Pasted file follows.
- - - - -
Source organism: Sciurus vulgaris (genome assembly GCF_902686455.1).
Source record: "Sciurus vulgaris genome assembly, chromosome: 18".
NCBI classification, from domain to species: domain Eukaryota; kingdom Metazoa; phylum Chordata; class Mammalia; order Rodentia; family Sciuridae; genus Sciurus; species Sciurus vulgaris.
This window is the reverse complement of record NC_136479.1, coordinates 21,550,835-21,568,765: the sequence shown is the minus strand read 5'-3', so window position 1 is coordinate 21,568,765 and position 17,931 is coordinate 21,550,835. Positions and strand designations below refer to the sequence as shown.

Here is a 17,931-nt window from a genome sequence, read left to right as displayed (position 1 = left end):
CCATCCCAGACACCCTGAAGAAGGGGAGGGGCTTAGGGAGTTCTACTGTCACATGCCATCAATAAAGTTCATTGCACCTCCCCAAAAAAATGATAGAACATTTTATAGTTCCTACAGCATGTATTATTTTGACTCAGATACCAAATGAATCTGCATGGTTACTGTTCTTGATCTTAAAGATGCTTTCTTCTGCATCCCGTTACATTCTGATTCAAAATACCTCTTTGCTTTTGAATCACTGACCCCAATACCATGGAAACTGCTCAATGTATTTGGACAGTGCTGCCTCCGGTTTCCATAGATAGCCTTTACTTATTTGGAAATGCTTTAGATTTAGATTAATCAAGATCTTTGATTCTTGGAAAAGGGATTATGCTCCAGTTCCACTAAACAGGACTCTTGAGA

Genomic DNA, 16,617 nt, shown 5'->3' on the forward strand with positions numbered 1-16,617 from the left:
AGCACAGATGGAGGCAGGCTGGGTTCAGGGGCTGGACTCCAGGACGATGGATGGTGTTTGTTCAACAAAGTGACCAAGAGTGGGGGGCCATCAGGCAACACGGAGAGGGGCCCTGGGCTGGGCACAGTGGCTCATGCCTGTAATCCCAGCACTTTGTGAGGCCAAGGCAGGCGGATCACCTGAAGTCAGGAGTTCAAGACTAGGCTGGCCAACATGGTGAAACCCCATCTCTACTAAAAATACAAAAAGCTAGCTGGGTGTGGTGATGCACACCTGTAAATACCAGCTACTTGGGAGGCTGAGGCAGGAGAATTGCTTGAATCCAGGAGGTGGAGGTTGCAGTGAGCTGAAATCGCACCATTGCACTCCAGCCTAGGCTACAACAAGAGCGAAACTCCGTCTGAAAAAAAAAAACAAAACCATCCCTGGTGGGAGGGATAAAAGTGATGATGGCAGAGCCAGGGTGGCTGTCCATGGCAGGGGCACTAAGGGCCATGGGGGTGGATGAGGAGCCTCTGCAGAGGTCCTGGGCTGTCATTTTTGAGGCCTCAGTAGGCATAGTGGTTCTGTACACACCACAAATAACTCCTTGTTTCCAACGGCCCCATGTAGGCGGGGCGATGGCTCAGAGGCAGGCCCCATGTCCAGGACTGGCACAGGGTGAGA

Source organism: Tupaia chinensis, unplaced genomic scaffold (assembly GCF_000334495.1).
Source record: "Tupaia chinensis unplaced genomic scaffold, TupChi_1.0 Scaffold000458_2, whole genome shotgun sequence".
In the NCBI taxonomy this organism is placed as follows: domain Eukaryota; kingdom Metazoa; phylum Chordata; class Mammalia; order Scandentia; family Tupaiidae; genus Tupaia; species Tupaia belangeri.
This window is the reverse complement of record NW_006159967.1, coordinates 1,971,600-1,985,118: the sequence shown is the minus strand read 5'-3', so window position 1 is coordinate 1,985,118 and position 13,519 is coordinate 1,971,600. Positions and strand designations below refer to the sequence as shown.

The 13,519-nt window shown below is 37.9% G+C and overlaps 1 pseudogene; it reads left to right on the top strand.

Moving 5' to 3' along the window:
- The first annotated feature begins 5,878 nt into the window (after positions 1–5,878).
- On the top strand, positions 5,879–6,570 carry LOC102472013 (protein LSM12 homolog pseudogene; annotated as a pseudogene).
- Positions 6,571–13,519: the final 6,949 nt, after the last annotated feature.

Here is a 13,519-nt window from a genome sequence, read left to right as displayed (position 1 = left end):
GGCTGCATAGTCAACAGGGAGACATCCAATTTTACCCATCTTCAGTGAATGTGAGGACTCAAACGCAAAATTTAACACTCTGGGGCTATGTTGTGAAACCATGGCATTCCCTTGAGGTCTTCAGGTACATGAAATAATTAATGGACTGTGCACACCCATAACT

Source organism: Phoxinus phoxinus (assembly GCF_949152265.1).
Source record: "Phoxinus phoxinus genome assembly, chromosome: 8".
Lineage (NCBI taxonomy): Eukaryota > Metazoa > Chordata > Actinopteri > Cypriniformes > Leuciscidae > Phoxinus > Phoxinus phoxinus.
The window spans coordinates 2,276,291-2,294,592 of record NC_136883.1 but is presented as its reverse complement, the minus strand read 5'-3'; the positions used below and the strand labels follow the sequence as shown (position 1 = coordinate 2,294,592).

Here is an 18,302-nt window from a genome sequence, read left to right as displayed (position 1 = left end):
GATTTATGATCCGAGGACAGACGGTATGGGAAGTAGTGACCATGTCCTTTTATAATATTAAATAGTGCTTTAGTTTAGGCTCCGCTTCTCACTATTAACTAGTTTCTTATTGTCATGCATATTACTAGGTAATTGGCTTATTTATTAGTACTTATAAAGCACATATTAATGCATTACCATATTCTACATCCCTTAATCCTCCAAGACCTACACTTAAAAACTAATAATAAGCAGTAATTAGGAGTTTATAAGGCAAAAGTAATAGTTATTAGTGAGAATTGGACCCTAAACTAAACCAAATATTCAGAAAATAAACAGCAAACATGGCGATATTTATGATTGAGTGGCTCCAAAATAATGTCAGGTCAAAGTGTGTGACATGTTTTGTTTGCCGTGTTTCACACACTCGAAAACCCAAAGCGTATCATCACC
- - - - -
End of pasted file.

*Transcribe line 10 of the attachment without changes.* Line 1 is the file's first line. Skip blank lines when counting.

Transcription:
Source record: "Tupaia chinensis unplaced genomic scaffold, TupChi_1.0 Scaffold000458_2, whole genome shotgun sequence".